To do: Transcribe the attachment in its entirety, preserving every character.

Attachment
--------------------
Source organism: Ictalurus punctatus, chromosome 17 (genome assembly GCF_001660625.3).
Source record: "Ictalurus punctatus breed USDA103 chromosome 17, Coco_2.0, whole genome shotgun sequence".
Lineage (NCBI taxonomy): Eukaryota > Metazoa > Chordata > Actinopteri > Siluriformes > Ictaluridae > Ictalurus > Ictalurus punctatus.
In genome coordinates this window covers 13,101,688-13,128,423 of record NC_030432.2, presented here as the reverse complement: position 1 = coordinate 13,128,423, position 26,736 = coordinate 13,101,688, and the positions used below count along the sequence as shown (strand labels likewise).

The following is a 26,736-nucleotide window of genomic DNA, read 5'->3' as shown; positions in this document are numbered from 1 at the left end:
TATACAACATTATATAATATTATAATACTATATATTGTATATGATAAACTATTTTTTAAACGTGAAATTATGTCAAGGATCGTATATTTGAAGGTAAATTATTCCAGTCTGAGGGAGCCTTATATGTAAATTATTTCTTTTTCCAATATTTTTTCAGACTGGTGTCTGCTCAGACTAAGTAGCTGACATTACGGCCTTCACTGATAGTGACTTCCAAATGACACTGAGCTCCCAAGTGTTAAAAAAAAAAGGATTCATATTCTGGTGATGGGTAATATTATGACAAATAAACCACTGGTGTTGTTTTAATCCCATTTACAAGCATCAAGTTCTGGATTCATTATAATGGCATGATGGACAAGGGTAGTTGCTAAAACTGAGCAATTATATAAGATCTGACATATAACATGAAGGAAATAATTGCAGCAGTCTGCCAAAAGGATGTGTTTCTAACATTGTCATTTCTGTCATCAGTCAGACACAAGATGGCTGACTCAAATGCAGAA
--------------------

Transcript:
Source organism: Ictalurus punctatus, chromosome 17 (genome assembly GCF_001660625.3).
Source record: "Ictalurus punctatus breed USDA103 chromosome 17, Coco_2.0, whole genome shotgun sequence".
Lineage (NCBI taxonomy): Eukaryota > Metazoa > Chordata > Actinopteri > Siluriformes > Ictaluridae > Ictalurus > Ictalurus punctatus.
In genome coordinates this window covers 13,101,688-13,128,423 of record NC_030432.2, presented here as the reverse complement: position 1 = coordinate 13,128,423, position 26,736 = coordinate 13,101,688, and the positions used below count along the sequence as shown (strand labels likewise).

The following is a 26,736-nucleotide window of genomic DNA, read 5'->3' as shown; positions in this document are numbered from 1 at the left end:
TATACAACATTATATAATATTATAATACTATATATTGTATATGATAAACTATTTTTTAAACGTGAAATTATGTCAAGGATCGTATATTTGAAGGTAAATTATTCCAGTCTGAGGGAGCCTTATATGTAAATTATTTCTTTTTCCAATATTTTTTCAGACTGGTGTCTGCTCAGACTAAGTAGCTGACATTACGGCCTTCACTGATAGTGACTTCCAAATGACACTGAGCTCCCAAGTGTTAAAAAAAAAAGGATTCATATTCTGGTGATGGGTAATATTATGACAAATAAACCACTGGTGTTGTTTTAATCCCATTTACAAGCATCAAGTTCTGGATTCATTATAATGGCATGATGGACAAGGGTAGTTGCTAAAACTGAGCAATTATATAAGATCTGACATATAACATGAAGGAAATAATTGCAGCAGTCTGCCAAAAGGATGTGTTTCTAACATTGTCATTTCTGTCATCAGTCAGACACAAGATGGCTGACTCAAATGCAGAA